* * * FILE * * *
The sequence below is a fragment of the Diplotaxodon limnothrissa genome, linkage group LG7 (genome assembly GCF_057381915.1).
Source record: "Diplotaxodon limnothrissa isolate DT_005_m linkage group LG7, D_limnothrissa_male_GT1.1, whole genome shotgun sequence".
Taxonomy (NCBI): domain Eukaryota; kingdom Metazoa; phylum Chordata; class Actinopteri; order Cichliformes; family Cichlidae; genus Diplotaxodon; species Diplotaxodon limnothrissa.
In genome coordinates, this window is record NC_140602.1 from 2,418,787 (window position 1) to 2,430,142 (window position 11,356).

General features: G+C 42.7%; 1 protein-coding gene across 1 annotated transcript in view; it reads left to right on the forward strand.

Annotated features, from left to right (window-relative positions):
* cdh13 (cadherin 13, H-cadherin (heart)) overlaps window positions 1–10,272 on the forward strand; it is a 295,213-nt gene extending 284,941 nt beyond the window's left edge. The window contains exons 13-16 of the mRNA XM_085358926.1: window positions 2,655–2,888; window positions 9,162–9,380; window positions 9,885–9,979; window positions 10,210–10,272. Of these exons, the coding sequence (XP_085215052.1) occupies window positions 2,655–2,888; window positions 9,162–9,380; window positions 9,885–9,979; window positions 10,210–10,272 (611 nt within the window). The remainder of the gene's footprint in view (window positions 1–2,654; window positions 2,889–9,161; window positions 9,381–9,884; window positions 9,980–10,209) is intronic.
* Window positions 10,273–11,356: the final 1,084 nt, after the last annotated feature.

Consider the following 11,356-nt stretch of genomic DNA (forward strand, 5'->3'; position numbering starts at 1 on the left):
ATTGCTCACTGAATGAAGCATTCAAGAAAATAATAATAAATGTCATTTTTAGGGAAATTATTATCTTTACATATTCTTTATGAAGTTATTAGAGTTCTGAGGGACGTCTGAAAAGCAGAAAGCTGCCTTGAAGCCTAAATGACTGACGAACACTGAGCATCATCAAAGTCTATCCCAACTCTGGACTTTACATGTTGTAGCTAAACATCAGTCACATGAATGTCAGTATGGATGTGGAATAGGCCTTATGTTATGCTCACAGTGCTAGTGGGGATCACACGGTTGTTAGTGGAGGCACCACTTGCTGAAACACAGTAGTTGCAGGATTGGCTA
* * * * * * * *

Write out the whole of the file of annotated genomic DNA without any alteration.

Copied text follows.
The sequence below is a fragment of the Diplotaxodon limnothrissa genome, linkage group LG7 (genome assembly GCF_057381915.1).
Source record: "Diplotaxodon limnothrissa isolate DT_005_m linkage group LG7, D_limnothrissa_male_GT1.1, whole genome shotgun sequence".
Taxonomy (NCBI): domain Eukaryota; kingdom Metazoa; phylum Chordata; class Actinopteri; order Cichliformes; family Cichlidae; genus Diplotaxodon; species Diplotaxodon limnothrissa.
In genome coordinates, this window is record NC_140602.1 from 2,418,787 (window position 1) to 2,430,142 (window position 11,356).

General features: G+C 42.7%; 1 protein-coding gene across 1 annotated transcript in view; it reads left to right on the forward strand.

Annotated features, from left to right (window-relative positions):
* cdh13 (cadherin 13, H-cadherin (heart)) overlaps window positions 1–10,272 on the forward strand; it is a 295,213-nt gene extending 284,941 nt beyond the window's left edge. The window contains exons 13-16 of the mRNA XM_085358926.1: window positions 2,655–2,888; window positions 9,162–9,380; window positions 9,885–9,979; window positions 10,210–10,272. Of these exons, the coding sequence (XP_085215052.1) occupies window positions 2,655–2,888; window positions 9,162–9,380; window positions 9,885–9,979; window positions 10,210–10,272 (611 nt within the window). The remainder of the gene's footprint in view (window positions 1–2,654; window positions 2,889–9,161; window positions 9,381–9,884; window positions 9,980–10,209) is intronic.
* Window positions 10,273–11,356: the final 1,084 nt, after the last annotated feature.

Consider the following 11,356-nt stretch of genomic DNA (forward strand, 5'->3'; position numbering starts at 1 on the left):
ATTGCTCACTGAATGAAGCATTCAAGAAAATAATAATAAATGTCATTTTTAGGGAAATTATTATCTTTACATATTCTTTATGAAGTTATTAGAGTTCTGAGGGACGTCTGAAAAGCAGAAAGCTGCCTTGAAGCCTAAATGACTGACGAACACTGAGCATCATCAAAGTCTATCCCAACTCTGGACTTTACATGTTGTAGCTAAACATCAGTCACATGAATGTCAGTATGGATGTGGAATAGGCCTTATGTTATGCTCACAGTGCTAGTGGGGATCACACGGTTGTTAGTGGAGGCACCACTTGCTGAAACACAGTAGTTGCAGGATTGGCTA